The old bike was not able to complete the whole journey with its riders. It broke several times, and they had to repair it more than once in the villages along the way, but it stopped completely in Peru where they had to abandon it. Hence, their only choice was to hitchhike their way through on passing trucks.
The script writer believed that this early trip which was nothing more than a youth adventure had brought a shift in the structural makeup of awareness in both of these young men. Guevara who was born to a middle-class family in Buenos Aires was a medical student i.e. he had a guaranteed career awaiting him. The script writer went on to say that Guevara and his friend Alberto were in fact exploring their own depths as their journey deepened into the terra incognita of the Latin continent which they would not have known about had it not been for this long journey. In this trip their eyes were opened to the fact of that continent. They were stunned by the poverty of the rural areas; by the condition of poor people, of pastors and miners. Stunned by their tattered clothes and blackened faces; by the cloud of sadness and depression which overshadowed everything.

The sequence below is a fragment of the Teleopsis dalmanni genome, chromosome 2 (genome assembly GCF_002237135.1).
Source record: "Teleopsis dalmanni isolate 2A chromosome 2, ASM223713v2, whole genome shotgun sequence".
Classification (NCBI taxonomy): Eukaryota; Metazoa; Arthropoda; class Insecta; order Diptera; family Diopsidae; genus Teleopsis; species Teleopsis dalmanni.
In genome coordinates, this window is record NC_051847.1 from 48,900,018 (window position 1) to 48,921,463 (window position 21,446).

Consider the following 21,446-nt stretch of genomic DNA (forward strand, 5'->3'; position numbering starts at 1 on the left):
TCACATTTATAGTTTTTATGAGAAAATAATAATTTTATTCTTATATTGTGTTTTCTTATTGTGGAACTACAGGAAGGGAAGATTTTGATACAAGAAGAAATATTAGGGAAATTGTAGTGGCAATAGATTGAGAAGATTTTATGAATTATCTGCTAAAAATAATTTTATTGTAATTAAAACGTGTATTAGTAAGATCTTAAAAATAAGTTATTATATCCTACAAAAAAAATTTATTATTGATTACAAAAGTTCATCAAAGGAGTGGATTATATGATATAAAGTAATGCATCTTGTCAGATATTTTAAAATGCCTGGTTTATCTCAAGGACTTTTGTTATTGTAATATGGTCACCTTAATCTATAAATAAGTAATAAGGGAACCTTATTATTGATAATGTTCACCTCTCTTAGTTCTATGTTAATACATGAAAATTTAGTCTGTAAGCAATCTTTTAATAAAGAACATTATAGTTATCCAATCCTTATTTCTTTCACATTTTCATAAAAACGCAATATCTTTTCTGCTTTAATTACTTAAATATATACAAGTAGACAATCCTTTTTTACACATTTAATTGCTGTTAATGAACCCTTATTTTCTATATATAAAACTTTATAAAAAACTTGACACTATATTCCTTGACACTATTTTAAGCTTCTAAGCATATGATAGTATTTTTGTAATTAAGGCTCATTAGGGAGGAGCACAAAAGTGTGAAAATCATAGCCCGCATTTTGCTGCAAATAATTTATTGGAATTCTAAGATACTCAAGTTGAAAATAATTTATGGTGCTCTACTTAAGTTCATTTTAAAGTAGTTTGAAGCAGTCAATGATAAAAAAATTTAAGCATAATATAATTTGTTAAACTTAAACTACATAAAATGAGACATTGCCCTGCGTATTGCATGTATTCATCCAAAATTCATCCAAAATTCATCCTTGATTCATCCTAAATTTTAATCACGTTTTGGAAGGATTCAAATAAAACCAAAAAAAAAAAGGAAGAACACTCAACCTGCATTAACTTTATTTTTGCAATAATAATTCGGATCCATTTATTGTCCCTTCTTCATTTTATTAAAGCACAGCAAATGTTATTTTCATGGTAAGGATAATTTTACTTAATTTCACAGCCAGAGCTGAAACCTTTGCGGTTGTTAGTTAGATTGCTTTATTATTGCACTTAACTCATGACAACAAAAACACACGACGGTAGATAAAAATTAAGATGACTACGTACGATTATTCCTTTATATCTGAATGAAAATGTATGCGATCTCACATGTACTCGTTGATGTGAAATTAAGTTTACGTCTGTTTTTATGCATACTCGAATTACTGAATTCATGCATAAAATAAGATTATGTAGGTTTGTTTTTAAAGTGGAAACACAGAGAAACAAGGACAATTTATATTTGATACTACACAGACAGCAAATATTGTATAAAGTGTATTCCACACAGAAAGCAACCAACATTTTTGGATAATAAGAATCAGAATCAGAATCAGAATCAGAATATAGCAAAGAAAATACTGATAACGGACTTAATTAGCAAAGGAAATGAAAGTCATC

The contrasting characters of Guevara and Alberto gave the movie a special taste. Guevara, the younger of the two, appeared sober and quiet and perhaps shy, while Alberto was the merrier, the more humorous; the talkative one; the one more inclined to laugh.